GAA Football

Killyclogher hoping Enniskillen's Henry can see them crowned in Tyrone again

Killyclogher celebrate their 2016 Tyrone SFC triumph, only their second ever - both won under the management of St Michael's, Enniskillen men. 
Francis Mooney

A UNIQUE relationship with a Fermanagh school has inspired a leading Tyrone club to its greatest triumphs.

Killyclogher's two senior football championship titles were masterminded by teachers from St Michael's College in Enniskillen.

Peter McGinnity was the man with the golden touch in 2003 as the St Mary's stormed to a maiden success, and it was Dominic Corrigan who managed the O'Neill Cup winning team of 2016.

Now the link has been renewed with the appointment of St Michael's principal Mark Henry as the new man in charge at Ballinamullan.

Derry native Henry leads his side into Championship battle for the first time tomorrow (Fri) when they take on Carrickmore in a first round tie at Healy Park.

But he insists the successes of his Enniskillen teaching colleagues won't add to the pressure that accompanies an air of expectation at Killyclogher.

"There's no doubt it has ben said in jest to me a time or two, but I think it doesn't matter what job you're doing, no matter what bit of coaching you're doing, you put pressure on yourself to get the very best out of the group of players at your disposal," he said.

"So that would be my motivation and my pressure, maybe more so than the link with St Michael's.

"But if I can go anywhere close to what the other two men did for the club, I'd be very, very happy."

A native of Greenlough, where he still holds club membership, Henry has been based in Fermanagh for many years, and he has managed the Erne county's U21 and Minor teams, as well as club sides Lisnaskea and Ederney.

But he needed no assistance in finding his way to Ballinamullan for his first Killyclogher training session earlier this year.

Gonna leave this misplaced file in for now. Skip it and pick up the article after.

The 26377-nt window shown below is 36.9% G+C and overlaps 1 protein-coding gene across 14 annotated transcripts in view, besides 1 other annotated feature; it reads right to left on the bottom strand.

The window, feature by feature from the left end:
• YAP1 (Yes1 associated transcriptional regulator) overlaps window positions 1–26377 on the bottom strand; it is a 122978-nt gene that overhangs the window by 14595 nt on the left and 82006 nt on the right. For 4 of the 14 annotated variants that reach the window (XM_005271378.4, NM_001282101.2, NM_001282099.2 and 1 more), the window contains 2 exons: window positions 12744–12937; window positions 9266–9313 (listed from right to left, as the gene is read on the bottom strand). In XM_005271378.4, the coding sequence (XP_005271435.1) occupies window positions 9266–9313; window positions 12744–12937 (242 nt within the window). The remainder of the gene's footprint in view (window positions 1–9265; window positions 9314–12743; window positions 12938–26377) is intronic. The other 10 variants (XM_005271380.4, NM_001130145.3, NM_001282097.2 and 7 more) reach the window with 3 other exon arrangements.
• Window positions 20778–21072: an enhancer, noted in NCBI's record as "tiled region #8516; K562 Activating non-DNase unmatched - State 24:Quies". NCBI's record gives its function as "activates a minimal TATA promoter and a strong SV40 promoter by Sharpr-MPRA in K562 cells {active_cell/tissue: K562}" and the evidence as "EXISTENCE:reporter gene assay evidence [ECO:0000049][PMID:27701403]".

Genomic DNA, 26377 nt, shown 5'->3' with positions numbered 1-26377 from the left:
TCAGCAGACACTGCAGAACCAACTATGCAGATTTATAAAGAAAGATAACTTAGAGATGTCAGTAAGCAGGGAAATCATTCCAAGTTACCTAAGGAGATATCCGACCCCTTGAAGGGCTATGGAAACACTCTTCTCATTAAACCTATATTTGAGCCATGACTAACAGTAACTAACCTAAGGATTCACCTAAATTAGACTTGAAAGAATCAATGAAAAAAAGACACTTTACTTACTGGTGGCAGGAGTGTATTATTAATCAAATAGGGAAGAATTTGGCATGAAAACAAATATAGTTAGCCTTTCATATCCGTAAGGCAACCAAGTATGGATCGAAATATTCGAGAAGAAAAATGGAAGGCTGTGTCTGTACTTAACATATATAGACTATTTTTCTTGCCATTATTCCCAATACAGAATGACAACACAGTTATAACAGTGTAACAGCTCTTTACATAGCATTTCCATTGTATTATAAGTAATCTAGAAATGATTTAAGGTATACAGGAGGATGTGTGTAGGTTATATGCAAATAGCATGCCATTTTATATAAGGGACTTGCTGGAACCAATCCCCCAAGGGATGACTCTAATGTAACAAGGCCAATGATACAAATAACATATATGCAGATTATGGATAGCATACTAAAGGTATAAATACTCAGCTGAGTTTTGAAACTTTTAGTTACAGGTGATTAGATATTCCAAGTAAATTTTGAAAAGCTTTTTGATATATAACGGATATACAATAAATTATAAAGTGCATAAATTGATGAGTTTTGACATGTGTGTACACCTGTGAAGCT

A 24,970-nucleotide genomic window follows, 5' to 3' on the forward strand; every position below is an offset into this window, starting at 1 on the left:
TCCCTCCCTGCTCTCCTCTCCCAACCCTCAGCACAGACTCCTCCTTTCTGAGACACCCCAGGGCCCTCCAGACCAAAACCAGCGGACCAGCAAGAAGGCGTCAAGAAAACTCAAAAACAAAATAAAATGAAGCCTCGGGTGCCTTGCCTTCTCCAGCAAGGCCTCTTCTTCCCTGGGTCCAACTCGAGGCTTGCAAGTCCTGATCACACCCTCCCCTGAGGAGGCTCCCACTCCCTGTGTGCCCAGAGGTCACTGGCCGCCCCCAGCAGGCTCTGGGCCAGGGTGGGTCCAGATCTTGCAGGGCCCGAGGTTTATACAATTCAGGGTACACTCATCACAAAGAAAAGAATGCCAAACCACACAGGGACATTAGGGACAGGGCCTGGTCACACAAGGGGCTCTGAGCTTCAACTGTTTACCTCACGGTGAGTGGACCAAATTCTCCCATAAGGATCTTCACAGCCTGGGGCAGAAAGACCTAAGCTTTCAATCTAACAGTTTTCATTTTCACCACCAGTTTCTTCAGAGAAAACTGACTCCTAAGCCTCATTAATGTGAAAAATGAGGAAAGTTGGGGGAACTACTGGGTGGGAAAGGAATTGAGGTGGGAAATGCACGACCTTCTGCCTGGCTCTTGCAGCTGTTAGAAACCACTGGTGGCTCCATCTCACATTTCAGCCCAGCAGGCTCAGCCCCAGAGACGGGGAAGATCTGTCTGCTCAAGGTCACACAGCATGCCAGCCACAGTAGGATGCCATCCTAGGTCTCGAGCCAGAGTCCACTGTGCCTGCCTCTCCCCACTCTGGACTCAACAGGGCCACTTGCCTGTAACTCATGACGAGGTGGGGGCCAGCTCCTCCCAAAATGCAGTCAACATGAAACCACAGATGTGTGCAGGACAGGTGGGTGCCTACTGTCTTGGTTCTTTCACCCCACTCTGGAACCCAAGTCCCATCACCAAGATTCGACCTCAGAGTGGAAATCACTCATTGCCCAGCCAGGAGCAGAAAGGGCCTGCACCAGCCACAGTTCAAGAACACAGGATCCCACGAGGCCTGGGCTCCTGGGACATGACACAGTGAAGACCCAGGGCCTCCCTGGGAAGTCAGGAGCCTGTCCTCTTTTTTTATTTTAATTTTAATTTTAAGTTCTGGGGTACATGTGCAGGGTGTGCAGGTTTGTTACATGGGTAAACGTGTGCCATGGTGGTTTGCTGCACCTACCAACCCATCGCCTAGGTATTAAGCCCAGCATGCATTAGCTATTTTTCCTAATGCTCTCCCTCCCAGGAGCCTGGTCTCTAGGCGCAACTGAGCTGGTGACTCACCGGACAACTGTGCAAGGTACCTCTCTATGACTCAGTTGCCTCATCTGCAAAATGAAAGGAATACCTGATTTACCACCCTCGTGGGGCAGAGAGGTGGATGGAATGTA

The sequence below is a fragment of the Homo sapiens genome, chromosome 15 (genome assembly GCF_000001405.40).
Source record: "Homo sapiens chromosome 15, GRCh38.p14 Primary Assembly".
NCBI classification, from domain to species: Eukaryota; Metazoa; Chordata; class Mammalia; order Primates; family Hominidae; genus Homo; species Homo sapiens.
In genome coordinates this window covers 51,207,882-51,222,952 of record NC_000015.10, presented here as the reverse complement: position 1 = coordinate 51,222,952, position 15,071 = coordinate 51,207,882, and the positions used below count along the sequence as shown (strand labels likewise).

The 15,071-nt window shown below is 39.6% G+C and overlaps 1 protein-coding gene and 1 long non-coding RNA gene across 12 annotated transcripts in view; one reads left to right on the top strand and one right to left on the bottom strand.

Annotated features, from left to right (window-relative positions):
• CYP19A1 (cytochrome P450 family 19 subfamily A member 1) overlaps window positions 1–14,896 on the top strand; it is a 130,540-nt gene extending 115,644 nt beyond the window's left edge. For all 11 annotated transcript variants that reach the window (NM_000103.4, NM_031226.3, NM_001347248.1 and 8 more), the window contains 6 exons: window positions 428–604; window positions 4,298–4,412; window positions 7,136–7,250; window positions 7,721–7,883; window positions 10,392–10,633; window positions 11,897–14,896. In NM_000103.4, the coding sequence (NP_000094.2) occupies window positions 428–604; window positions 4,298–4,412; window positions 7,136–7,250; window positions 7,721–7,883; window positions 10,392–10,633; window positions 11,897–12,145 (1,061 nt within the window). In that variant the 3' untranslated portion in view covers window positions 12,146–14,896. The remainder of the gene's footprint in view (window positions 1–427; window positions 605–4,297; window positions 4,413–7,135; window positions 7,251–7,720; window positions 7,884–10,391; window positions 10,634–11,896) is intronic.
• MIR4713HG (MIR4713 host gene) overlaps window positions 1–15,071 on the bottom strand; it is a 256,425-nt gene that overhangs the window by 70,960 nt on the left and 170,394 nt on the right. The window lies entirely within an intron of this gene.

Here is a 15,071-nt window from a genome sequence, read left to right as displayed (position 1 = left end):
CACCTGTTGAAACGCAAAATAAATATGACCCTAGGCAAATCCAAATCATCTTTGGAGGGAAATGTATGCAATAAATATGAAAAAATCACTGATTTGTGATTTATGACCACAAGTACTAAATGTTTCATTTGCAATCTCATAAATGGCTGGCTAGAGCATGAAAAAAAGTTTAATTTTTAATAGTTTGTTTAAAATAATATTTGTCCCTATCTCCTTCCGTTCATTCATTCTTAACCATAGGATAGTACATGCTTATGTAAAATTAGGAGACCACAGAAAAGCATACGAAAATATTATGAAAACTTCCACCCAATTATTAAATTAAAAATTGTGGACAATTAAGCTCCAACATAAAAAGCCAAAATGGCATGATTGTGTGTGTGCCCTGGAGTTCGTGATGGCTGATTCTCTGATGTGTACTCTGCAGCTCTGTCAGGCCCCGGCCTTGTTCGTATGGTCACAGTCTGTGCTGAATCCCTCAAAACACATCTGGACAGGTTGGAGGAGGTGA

He had already made several visits to the ground, scene of frequent MacRory Cup ties involving St Michael's.

"We do have a strong link. St Michael's would play an awful lot of their colleges game in Killyclogher, when we're playing the likes of Maghera and Magherafelt.

"A lot of us in St Michael's have had a really good relationship with Killyclogher over the years."

With three League wins in four outings, Killyclogher will carry encouraging form into their O'Neill Cup clash with Championship specialists Carmen, who top the Tyrone roll of honour with 15 titles.

The St Mary's have appeared in three of the last five county finals, and the new boss feels they can maintain that high level of competitiveness.

"Thankfully this club has been there or thereabouts over the last five years, and we would like to think that again going into this Championship, we would be really, really competitive.

"And we have our eyes fixed firmly on Friday night, and we will do everything in our power to come out on the right side of that."

The only defeat to date this season came at Errigal Ciaran last Friday evening, when Henry fielded a much weakened side in order to avoid the risk of injury just a week out from Championship.

"We were happy that we had got a lot out of the first three games, and we were out in the Championship in seven days time, so we felt this game was just too close to risk injury to key players.

"We got a number of our fringe players game time, which was helpful as well, while at the same time we protected a lot of our key players.

"We have 24 to pick for Friday night, and the incentive for the boys was to force their way into that 24.

"Even though the scoreline was not what we would like, a number of individuals in the team did press their claims for a place in the panel next weekend."

ends

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GAA Football